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TIFF 2021 Review: Petite Maman – “A contemporary faerie tale”

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A young girl makes a friend with a playmate of the same age who may help her better understand her mother.

Eight-year-old Nelly (Joséphine Sanz) says goodbye to the residents of a senior’s home and ends up in the room that once belonged to her deceased maternal grandmother.  Her parents then travel to the childhood home of her mother where they begin the process of packing away the household belongings.  Nelly ventures into the nearby forest and meets a young girl; the two of them develop a friendship and go about building a hut made of branches and leaves to attempting to make pancakes with mischievous results.

Check out all of our TIFF coverage
The two child actors are impressive, in particular Joséphine Sanz as there is not a false note in her performance; you discover the world with her and she has an endearing and genuine way of interacting with the other cast members.  Filmmaker Céline Sciamma has created a contemporary faerie tale with a forest being a common place setting.  A child attempts to understand whether or not she is the cause of the prevailing sadness of her mother; the worry is so strong that it literally manifests into something physical.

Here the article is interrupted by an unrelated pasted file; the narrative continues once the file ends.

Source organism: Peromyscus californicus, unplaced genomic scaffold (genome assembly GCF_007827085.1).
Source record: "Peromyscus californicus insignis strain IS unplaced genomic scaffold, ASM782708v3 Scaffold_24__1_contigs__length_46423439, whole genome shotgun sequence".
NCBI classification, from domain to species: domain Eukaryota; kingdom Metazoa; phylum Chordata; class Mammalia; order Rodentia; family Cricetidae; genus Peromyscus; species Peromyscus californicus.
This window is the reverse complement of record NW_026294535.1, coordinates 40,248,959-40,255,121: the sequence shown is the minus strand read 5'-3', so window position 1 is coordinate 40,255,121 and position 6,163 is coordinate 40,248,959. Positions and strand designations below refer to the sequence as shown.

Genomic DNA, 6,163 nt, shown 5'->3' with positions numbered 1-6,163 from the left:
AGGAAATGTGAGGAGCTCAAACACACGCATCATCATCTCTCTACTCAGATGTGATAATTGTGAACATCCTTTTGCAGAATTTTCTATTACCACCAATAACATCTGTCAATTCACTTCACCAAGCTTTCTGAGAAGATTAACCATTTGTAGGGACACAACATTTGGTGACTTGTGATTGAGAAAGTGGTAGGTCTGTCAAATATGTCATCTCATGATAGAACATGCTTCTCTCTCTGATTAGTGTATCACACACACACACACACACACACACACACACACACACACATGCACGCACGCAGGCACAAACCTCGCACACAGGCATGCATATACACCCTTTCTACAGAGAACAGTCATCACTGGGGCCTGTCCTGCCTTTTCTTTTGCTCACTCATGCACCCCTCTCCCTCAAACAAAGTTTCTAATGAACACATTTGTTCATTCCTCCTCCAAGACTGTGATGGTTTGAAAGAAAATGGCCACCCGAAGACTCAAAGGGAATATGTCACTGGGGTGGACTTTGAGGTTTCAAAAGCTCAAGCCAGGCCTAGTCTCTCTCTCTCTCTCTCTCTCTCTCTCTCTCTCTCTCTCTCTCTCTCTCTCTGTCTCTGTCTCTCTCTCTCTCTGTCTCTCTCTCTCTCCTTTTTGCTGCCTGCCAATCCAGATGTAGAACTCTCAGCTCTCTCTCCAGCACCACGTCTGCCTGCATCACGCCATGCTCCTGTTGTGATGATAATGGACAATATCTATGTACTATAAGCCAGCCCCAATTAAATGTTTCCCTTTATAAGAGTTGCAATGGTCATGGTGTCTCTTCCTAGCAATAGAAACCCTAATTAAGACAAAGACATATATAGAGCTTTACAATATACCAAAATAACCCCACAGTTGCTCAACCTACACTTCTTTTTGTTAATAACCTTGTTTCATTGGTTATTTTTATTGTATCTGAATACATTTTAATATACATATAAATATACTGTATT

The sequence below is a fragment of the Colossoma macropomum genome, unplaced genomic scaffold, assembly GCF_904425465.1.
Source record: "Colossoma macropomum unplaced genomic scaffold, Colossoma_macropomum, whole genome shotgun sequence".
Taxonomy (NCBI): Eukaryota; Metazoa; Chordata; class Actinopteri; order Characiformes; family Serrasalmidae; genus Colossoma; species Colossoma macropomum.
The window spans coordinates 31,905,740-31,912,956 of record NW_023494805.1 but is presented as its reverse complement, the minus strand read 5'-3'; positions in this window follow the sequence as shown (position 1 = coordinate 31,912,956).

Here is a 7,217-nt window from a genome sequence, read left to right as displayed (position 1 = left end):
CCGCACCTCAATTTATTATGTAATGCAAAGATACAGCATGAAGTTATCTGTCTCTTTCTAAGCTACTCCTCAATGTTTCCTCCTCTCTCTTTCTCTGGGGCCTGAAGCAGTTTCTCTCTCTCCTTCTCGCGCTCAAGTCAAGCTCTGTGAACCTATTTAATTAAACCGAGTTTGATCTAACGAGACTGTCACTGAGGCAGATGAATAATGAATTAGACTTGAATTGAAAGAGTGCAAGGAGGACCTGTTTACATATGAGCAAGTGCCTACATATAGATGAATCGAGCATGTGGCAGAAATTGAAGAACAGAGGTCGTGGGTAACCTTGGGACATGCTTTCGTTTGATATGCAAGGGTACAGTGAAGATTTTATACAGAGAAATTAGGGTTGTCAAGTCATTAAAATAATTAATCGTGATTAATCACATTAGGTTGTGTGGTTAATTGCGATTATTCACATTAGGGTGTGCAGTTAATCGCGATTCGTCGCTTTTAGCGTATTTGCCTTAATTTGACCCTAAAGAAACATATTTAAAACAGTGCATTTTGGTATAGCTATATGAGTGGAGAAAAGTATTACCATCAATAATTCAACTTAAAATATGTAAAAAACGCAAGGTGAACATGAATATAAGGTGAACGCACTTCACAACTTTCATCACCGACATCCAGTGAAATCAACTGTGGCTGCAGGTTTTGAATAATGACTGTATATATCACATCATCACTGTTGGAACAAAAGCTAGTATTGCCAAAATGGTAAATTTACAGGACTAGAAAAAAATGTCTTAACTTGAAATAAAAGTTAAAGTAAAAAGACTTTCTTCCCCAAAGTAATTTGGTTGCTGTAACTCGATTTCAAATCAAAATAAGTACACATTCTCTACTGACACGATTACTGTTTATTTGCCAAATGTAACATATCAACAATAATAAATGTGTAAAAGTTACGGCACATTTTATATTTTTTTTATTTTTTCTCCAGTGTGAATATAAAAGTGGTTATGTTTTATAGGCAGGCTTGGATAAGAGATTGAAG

A quiet gentleness prevails throughout the story as Nelly has an affectionate relationship with her parents and a natural curiosity.  The reveal of the past colliding with present is not jarring.  There are hints of what is going to happen such as Nelly lamenting being able to hear about the childhood moments that really mattered to her mother and father.  The cinematography and editing fade away into the background while music is only once, meaning that there are no obvious cues as to what the audience should be feeling at any given moment.  Letting the environment determine the soundscape is smart choice as it makes the cinematic experience even more immersive and believable.

The 46th Toronto International Film Festival runs September 9-18, 2021, and for more information visit tiff.net.    

Trevor Hogg is a freelance video editor and writer who currently resides in Canada; he can be found at LinkedIn.

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